There is something totally appealing about Marc Pally's large lyric abstractions. He can turn organic shapes into beguiling games of randomly meshing imagery by deftly shuffling his 15 panel canvases around the wall like two-dimensional Rubik's cubes. But Pally apparently longs for his paintings to do more than lilt, he wants them to challenge--at least intellectually. They don't, but the belligerent titles make you wish they did so there would be a point to the adolescent, verbal hostility besides just making you doubt the artist's sincerity.
A few years ago Pally was giving his brand of organic embellishment and doodling pattern a hefty reality slap by incorporating blunt, back-to-the-financial-trenches words or heavy-handed references to art world politics and criticism. Pally now leaves the floating, geometric and biological nebula he cooks up alone, reserving all the pugnacious commentary to the works titles. The juxtaposition is odd and slightly offensive, but finally just harder to believe than appreciate.
Pally's titles play simplistic word games that when taken together with the imagery seem a harshly self-criticism. "What's Done Is Dung" mutates into "What's Dung Is Dumb" as the artist covers white fecal-shaped bulges and Abstract Expressionist grounds with graphite Op Art patterns. If dumb is the visual joke, the work gets a weak spin from the self-proclamation. Similarly the larger, more interesting acrylic and charcoal paintings try to counter their apparent charms by dragging out their underlying profit motive like a farmer's daughter turned prostitute. One self-reflective title--too dirty to be reproduced in a family newspaper--is given an otherwise enticing image of floating abstraction. "No Grudge, No Win: Conflated Goals" reads another that seems to be begging for critical hostility to get some juice flowing.
But Pally's contrived attempts at putting all his cards on the table ultimately sink beneath their own dishonesty. Tagging yourself a for-profit artist and what you do so well as a marketing ploy, while continuing to make the art and seeming to deplore your own ethics, eventually rings hollow. Even if we can appreciate the elastic morality Pally adopts we doubt whether the disparity between what the painting is doing and what the title says it's about can ever be reconciled.
Rosamund Felsen, 8525 Santa Monica Blvd., (213) 652-9172, to June 29. Closed Sundays and Mondays.
Getting Physical: Painter Bob Alderette has always delighted in the physicality of his built-up imagery. After a five-year exhibition hiatus, his new works are still muscular but have gone darker, trying to carry a greater load of content with a brooding sense of intelligence. While still painterly, the overall effect is more crude than previous work. Alderette is insetting cut shapes of wood veneer into pieces of irregular, unstretched canvas and painting the whole to unity. The results suggest a deconstructive analysis of the visual language of symbols. In "Being and the Objects of Presence," a nifty little circle of symbolic description, wood is both the surface and the thing represented as a framed empty stage, broken limb and trees.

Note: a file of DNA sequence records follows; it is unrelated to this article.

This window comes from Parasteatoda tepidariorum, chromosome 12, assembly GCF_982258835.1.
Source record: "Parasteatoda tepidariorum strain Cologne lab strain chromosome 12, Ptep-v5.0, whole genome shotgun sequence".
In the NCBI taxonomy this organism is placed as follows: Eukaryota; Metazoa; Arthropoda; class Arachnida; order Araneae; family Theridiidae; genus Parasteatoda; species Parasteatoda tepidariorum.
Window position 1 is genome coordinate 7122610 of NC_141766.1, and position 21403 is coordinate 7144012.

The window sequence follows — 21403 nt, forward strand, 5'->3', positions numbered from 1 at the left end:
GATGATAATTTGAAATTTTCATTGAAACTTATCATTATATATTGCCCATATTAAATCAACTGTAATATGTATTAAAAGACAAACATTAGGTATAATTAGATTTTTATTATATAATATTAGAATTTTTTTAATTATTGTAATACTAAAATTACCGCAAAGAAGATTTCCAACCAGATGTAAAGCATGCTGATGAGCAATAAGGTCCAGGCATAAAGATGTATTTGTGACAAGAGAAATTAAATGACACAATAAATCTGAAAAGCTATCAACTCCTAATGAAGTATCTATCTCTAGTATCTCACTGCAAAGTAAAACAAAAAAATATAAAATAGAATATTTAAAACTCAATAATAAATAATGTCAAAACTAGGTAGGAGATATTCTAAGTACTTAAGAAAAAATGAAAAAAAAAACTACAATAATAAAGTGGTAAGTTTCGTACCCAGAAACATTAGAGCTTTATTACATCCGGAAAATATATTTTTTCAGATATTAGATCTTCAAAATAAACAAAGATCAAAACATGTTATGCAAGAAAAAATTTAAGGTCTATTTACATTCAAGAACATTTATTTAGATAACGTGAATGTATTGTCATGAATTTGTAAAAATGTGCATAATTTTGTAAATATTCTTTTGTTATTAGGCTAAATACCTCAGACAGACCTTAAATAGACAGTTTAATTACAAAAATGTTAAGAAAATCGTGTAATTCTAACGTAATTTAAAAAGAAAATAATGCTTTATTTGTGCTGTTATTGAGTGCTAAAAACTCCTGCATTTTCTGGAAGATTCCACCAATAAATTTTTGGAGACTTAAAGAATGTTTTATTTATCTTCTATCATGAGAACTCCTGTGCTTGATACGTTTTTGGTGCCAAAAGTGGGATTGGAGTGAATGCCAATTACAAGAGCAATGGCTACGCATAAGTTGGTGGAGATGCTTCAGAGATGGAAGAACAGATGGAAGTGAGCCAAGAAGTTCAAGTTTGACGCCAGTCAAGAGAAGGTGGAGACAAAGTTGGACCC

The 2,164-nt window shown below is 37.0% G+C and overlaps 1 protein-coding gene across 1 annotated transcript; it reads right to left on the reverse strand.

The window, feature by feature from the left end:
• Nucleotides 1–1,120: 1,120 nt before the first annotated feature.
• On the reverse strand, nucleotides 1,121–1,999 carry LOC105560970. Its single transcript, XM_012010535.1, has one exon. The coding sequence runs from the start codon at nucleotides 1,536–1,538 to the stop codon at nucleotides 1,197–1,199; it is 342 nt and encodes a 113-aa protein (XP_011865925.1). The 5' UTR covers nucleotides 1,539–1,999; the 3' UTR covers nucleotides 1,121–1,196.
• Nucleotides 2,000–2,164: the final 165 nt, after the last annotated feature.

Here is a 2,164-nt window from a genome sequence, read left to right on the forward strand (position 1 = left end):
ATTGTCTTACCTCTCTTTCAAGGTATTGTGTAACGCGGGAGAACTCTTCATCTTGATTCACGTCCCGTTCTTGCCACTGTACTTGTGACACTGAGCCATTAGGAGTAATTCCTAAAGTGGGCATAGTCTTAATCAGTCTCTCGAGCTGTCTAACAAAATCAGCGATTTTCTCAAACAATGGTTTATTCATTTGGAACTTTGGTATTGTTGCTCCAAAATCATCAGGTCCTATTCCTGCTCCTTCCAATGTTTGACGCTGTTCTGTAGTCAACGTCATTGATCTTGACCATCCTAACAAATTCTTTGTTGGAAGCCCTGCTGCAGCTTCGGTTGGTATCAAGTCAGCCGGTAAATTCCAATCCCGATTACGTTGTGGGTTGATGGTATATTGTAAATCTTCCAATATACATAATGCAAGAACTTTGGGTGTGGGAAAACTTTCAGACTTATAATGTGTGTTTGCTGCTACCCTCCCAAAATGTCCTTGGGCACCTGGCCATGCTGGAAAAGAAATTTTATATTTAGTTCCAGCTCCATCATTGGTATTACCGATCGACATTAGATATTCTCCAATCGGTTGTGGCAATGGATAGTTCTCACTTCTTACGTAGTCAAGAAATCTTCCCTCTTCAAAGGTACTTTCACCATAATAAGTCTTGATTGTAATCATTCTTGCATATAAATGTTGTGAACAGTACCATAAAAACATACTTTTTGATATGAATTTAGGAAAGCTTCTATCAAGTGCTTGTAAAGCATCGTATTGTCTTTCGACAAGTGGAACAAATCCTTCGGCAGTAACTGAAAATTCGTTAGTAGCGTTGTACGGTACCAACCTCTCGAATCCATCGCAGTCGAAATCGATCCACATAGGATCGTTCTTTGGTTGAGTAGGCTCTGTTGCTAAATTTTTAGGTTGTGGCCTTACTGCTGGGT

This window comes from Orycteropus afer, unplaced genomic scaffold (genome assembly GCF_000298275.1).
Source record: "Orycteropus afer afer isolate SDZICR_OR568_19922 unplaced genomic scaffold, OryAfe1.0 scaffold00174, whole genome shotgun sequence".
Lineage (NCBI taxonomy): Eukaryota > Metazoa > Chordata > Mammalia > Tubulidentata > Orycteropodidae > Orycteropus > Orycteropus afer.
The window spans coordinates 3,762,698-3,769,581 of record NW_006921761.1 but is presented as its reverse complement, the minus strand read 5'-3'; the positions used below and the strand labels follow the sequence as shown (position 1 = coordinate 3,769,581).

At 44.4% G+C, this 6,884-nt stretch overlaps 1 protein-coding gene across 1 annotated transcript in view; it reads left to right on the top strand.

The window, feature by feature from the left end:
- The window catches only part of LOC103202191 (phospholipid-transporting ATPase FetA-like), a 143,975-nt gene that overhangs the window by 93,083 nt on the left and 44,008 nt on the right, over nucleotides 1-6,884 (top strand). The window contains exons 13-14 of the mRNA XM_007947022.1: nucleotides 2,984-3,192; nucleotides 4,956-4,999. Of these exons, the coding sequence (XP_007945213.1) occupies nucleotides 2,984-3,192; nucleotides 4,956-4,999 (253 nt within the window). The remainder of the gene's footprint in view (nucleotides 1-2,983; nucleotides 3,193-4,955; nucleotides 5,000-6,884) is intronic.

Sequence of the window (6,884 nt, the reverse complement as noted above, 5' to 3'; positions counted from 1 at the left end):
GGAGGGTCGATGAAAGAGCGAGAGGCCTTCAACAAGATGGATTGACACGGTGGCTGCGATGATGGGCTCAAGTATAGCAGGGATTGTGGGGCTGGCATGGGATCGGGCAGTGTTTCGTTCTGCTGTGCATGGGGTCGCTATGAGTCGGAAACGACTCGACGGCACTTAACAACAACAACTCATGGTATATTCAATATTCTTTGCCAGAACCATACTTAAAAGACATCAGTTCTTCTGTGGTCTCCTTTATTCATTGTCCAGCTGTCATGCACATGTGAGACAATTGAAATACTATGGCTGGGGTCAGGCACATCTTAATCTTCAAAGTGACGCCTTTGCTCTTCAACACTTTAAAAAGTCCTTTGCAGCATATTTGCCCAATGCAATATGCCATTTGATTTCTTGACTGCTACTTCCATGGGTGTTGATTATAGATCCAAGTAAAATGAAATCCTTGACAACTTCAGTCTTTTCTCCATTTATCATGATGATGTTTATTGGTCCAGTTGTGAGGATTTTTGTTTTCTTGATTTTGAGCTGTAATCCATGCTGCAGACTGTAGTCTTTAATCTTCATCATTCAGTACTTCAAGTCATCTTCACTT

There is however, something overly basic about many of Alderette's references to language and representation. Embalmed books, shallow windows, slide transparencies all pop up with amazingly limited amplification of meaning and an almost overwhelming concern for the way the painting looks. In accompanying drawings, however, simplicity becomes delightfully direct. "Everything Speaks" is a series of straightforward linear drawings that link insect language to human communication then evolve further into enigmatic representation. Besides a pleasing sense of line and a great sensitivity to the fragile quality of the gossamer transfer drawings, these works are especially powerful for their lack of pretense that lets the content speak unencumbered by materials. There's a relaxed quality to these images that would benefit many of the larger paintings where method seems to war with message.
Space Gallery, 6015 Santa Monica Blvd., (213) 461-8166, to June 22. Closed Sundays and Mondays.
The Quirk Ethic: Margaret Nielsen has always had a quirky sense of humor and the willingness to warp nature and the landscape into tall tales of visual improbability and mystery. In the past she has explored the contrived visual artifice of scenic postcards or painted glowing, symbolic mythic journeys through primeval forests and raging rivers. Her latest paintings return to the picture postcard to mine their inherent schlock in search of the power of real nature. It's a leap of awareness going strangely from the mundane to the magnificent but Nielsen manages to make it.
In Nielsen's hands nature is the frozen grandeur of Yosemite's granite domes trivialized and ignored by the thousands of visitors who use its majesty for photo backdrops. You could say Nielsen is appalled by the gift shop mentality which confines nature to a national park then parcels it out in souvenir postcards and bric-a-brac. She uses Albert Bierstadt's detailed and romantic landscape painting techniques juxtaposed with sepia toned images from '40s and '50s postcard pin ups and other pieces of fluff to deny nature its grandeur. Her kitsch makes us long for the real thing--and that's a point well taken.
Asher/Faure, 612 N. Almont Drive, (213) 271-3665, to June 22. Closed Sundays and Mondays.